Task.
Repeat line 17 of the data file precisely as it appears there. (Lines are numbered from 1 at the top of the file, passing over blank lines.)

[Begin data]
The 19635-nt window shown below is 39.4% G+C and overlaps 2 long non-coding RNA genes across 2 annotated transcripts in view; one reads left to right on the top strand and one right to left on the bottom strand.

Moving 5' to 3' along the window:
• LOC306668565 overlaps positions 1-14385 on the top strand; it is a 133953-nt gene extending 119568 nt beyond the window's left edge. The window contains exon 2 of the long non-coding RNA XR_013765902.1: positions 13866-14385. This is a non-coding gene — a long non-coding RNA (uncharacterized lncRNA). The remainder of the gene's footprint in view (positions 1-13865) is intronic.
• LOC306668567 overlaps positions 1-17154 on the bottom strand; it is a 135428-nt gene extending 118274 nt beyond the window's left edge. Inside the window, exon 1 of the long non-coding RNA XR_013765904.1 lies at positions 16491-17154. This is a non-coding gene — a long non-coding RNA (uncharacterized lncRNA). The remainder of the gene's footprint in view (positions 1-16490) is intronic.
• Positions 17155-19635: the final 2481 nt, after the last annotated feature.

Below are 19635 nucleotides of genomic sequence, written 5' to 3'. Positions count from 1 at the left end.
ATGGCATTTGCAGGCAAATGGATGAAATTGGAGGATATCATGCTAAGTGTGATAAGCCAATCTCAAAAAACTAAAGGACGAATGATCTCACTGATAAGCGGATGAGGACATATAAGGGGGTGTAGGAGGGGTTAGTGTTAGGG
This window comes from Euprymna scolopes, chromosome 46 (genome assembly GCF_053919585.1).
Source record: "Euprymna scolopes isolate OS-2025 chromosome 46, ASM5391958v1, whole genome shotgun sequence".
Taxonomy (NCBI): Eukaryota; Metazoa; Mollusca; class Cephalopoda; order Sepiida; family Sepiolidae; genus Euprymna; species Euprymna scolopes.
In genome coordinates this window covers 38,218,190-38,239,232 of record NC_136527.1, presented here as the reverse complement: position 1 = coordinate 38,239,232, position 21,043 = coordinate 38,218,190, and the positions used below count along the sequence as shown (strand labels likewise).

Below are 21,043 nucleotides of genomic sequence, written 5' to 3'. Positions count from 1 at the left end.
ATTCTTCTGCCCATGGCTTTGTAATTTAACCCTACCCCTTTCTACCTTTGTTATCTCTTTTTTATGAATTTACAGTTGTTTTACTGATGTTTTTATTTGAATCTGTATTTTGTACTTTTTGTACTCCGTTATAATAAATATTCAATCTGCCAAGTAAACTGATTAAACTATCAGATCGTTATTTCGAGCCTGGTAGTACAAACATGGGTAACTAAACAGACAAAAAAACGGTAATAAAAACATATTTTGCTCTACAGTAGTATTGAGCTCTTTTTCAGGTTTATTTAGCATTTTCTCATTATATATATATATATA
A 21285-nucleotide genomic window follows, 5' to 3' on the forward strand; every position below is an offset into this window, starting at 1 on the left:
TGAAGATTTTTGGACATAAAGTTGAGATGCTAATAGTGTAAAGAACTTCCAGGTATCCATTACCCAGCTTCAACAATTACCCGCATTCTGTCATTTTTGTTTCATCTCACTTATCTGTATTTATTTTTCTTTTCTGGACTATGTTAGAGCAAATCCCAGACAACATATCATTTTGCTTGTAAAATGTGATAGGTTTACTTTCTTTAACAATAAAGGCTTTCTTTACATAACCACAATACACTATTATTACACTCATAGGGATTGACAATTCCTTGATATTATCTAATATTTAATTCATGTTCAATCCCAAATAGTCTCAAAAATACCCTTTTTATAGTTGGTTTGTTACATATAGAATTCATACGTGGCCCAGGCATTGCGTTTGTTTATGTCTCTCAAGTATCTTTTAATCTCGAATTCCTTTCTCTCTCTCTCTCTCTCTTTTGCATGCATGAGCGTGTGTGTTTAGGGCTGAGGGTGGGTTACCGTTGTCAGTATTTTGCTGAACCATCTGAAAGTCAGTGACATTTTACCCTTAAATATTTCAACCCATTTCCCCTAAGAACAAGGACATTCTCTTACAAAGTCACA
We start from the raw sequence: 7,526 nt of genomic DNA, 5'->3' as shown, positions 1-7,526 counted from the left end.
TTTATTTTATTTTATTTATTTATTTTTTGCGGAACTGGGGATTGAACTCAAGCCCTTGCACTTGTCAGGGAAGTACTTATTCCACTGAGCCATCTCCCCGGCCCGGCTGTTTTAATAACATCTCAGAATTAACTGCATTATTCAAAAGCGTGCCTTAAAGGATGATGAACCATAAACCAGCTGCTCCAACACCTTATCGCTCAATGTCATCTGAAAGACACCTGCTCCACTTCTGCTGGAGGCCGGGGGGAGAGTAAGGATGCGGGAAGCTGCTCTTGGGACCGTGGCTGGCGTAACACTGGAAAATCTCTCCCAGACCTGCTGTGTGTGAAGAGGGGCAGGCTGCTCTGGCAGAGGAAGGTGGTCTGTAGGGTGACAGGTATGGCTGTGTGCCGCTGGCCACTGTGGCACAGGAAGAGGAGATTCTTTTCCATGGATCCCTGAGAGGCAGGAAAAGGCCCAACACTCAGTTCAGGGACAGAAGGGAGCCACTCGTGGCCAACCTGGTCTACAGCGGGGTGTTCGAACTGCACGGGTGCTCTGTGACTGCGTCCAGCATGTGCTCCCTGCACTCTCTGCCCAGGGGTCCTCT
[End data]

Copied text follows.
TTTATTTTATTTTATTTATTTATTTTTTGCGGAACTGGGGATTGAACTCAAGCCCTTGCACTTGTCAGGGAAGTACTTATTCCACTGAGCCATCTCCCCGGCCCGGCTGTTTTAATAACATCTCAGAATTAACTGCATTATTCAAAAGCGTGCCTTAAAGGATGATGAACCATAAACCAGCTGCTCCAACACCTTATCGCTCAATGTCATCTGAAAGACACCTGCTCCACTTCTGCTGGAGGCCGGGGGGAGAGTAAGGATGCGGGAAGCTGCTCTTGGGACCGTGGCTGGCGTAACACTGGAAAATCTCTCCCAGACCTGCTGTGTGTGAAGAGGGGCAGGCTGCTCTGGCAGAGGAAGGTGGTCTGTAGGGTGACAGGTATGGCTGTGTGCCGCTGGCCACTGTGGCACAGGAAGAGGAGATTCTTTTCCATGGATCCCTGAGAGGCAGGAAAAGGCCCAACACTCAGTTCAGGGACAGAAGGGAGCCACTCGTGGCCAACCTGGTCTACAGCGGGGTGTTCGAACTGCACGGGTGCTCTGTGACTGCGTCCAGCATGTGCTCCCTGCACTCTCTGCCCAGGGGTCCTCT